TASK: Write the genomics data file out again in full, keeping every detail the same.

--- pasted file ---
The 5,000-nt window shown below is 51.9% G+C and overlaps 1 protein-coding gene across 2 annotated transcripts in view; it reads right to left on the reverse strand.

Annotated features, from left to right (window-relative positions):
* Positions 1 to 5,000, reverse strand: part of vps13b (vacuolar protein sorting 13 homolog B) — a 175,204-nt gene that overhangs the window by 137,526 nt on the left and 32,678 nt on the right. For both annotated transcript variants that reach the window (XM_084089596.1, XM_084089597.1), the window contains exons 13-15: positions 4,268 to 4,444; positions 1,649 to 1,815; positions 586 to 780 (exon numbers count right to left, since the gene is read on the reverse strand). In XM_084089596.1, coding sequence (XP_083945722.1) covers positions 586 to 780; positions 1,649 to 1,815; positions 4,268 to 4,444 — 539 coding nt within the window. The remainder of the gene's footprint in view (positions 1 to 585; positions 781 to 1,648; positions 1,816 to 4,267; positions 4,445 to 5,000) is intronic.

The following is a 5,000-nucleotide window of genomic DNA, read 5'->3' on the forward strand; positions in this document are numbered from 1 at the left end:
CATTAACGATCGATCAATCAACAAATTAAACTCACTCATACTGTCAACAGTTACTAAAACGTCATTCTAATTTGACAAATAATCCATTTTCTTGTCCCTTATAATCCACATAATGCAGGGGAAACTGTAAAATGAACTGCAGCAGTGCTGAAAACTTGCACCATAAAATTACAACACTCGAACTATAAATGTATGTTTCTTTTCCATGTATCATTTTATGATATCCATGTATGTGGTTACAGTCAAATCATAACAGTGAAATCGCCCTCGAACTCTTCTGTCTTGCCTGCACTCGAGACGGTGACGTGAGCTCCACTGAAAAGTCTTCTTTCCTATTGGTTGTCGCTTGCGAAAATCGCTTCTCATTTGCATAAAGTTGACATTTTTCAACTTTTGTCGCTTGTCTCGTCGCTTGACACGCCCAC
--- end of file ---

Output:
The 5,000-nt window shown below is 51.9% G+C and overlaps 1 protein-coding gene across 2 annotated transcripts in view; it reads right to left on the reverse strand.

Annotated features, from left to right (window-relative positions):
* Positions 1 to 5,000, reverse strand: part of vps13b (vacuolar protein sorting 13 homolog B) — a 175,204-nt gene that overhangs the window by 137,526 nt on the left and 32,678 nt on the right. For both annotated transcript variants that reach the window (XM_084089596.1, XM_084089597.1), the window contains exons 13-15: positions 4,268 to 4,444; positions 1,649 to 1,815; positions 586 to 780 (exon numbers count right to left, since the gene is read on the reverse strand). In XM_084089596.1, coding sequence (XP_083945722.1) covers positions 586 to 780; positions 1,649 to 1,815; positions 4,268 to 4,444 — 539 coding nt within the window. The remainder of the gene's footprint in view (positions 1 to 585; positions 781 to 1,648; positions 1,816 to 4,267; positions 4,445 to 5,000) is intronic.

The following is a 5,000-nucleotide window of genomic DNA, read 5'->3' on the forward strand; positions in this document are numbered from 1 at the left end:
CATTAACGATCGATCAATCAACAAATTAAACTCACTCATACTGTCAACAGTTACTAAAACGTCATTCTAATTTGACAAATAATCCATTTTCTTGTCCCTTATAATCCACATAATGCAGGGGAAACTGTAAAATGAACTGCAGCAGTGCTGAAAACTTGCACCATAAAATTACAACACTCGAACTATAAATGTATGTTTCTTTTCCATGTATCATTTTATGATATCCATGTATGTGGTTACAGTCAAATCATAACAGTGAAATCGCCCTCGAACTCTTCTGTCTTGCCTGCACTCGAGACGGTGACGTGAGCTCCACTGAAAAGTCTTCTTTCCTATTGGTTGTCGCTTGCGAAAATCGCTTCTCATTTGCATAAAGTTGACATTTTTCAACTTTTGTCGCTTGTCTCGTCGCTTGACACGCCCAC